KNOXVILLE — Josh Conklin made quite a leap.
From one spring practice to another in 17 days.
From defensive coordinator to position coach.
From Southern Conference to Southeastern Conference.
Tennessee’s safeties coach was the last of the seven new assistants to join Derek Dooley’s staff this offseason when he left his post as The Citadel’s defensive coordinator.
“It was really an opportunity to be with Coach Dooley, the opportunity to work under [defensive coordinator] Sal [Sunseri] and the opportunity to learn from a guy like [cornerbacks coach Derrick Ansley] who’s been in a system that I think develops defensive backs,” Conklin said after the Volunteers’ practice Wednesday.
“That was intriguing to me, obviously, but also, in this profession, when you make moves you want to challenge yourself. This is a challenge for me as far as you’re learning a new system. You’re learning kind of how things work at this level. You’re learning the way that Coach Dooley handles things and how Sal handles things, and all those things are for me a great experience.”
The stream of departing assistants seemed to reach an end in early February when Dooley tabbed Ansley, a former graduate assistant under Sunseri at Alabama. But Terry Joseph, UT’s defensive backs coach and recruiting coordinator and a longtime Dooley assistant, left to join Nebraska’s staff a month later.
That left the Vols in search of a second secondary coach at a difficult time, when Dooley said coaches are “reluctant” to leave.
Conklin was in the middle of his third spring practice with the Bulldogs. In his first two years there, The Citadel ranked third in the SoCon defensively and allowed more than 20 points just seven times in 22 games. The connection to UT came from Conklin’s days coaching defensive backs and special teams at Wofford (2007-09), where the Carolina Panthers, with Sunseri on the coaching staff, held training camp every year.
“When you look at your professional goals, you’d like to be a coordinator again someday,” Conklin said. “You’d like to be a head coach someday. All these things that you draw in from your experiences are really, really good because it’s things you can just put in your toolbox that you’ll use later on.
“This is an opportunity that, obviously, the tradition of the program, the guys that here on the defensive side, Coach Dooley — to me, it was a no-brainer.”
Though he’d never coached at a Football Bowl Subdivision program, the former South Dakota State linebacker and assistant was attractive for the Vols.
“I think the first thing was having a little coordinator experience,” Dooley said.”That was important to me. It’s nice to have a couple of guys on each side of the ball who’ve sat in that chair to get a little big picture. I think him being in the back end and having coordinator experience will be a good complement to Sal and what his strengths are.
“He’s had success everywhere he’s been at some tough programs, and then it was just a good feel, a good fit personality-wise.”
Conklin also had some prior experience with the transition to a 3-4 defense. His first Bulldogs’ defense ran a 4-2-5, but they made the switch, he said, based on their personnel. The Vols are making the 3-4 more of their base defense, though Sunseri’s scheme is going to implement multiple fronts, alignments and blitzes.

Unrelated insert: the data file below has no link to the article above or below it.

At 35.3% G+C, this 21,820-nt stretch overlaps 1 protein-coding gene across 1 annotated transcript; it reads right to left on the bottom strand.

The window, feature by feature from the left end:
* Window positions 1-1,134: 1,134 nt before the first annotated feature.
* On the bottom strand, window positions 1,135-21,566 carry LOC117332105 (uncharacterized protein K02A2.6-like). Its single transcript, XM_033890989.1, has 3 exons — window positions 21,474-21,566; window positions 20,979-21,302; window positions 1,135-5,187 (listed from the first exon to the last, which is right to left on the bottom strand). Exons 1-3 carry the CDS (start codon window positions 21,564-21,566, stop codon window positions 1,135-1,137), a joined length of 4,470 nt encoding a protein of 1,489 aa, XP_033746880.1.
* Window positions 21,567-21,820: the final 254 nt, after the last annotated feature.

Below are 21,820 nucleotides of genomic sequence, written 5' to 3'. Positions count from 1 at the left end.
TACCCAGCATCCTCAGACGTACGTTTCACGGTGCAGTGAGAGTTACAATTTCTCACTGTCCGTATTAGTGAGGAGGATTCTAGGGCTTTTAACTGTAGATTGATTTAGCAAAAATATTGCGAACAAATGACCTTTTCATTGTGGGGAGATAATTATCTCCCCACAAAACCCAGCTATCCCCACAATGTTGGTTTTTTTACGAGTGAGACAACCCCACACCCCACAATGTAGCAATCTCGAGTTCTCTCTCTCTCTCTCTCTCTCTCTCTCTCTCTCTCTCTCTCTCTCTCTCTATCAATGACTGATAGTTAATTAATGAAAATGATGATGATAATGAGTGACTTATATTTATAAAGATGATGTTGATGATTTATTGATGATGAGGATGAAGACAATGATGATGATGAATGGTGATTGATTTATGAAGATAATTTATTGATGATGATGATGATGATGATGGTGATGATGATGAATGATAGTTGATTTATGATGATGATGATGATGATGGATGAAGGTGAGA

“When it comes right down to it, it’s a new system,” Conklin said. “For me, it’s a challenge because it’s learning a new system. It’s learning how they do things, but I guess the advantage, as far as learning the system, is being able to put it together.
“I’ve told everybody, the concepts they’re doing are not different. I’ve been exposed to them. It’s just how they package them and how they put it together, and that’s what happens when you go through this learning process.”
Sunseri noted the “great energy” Ansley and Conklin have brought to UT’s secondary. With John Palermo coaching three defensive-line positions, Sunseri and administrative intern Brandon Staley splitting the outside and inside linebackers and two secondary coaches, the Vols have Sunseri’s desired approach of specialization.
“It helps out a lot because you have a chance to get more one-on-one coaching when we’re out there versus one coach,” said rising junior Byron Moore, who’s made an early move to a first-team safety spot alongside Brian Randolph. “If he’s talking to a corner, then you’ve got to wait your turn. Now we’re more flexible with the coaches so they can be talking to more players at once.
“I love working with [Conklin] so far. He’s real smart, intelligent and very strong on making sure we’ve got our technique. It’s been great working with him and Coach D.A. so far.”
Like his players, Conklin is adjusting to his new position, new program and new defense on the fly. He may not have the same fiery coaching style that some of his fellow staffers have on the practice field, but he’s not a laid-back coach, either. He said he’s been pleased with his unit’s early-spring progress.
“What I’ve really liked about them, though, is their work ethic,” Conklin said. “Every day they come into the meeting room, every day they’re on the practice field, they are trying to get better. That makes it a lot of fun to coach them.
“They want to make the investment, so in turn you want to make the investment and give them everything you’ve got.”
Even if it requires a big jump in a small amount of time.
Patrick Brown has been the University of Tennessee beat writer since January 2011. A native of Memphis, Brown graduated from UT in May of 2010 with a bachelor’s degree in Journalism/Electronic Media and worked at the Knoxville News Sentinel for two years on the sports editorial staff and as a freelance contributor. If it’s the NBA, the NFL or SEC football and basketball, he’s probably reading about it or watching it on TV. Contact him ...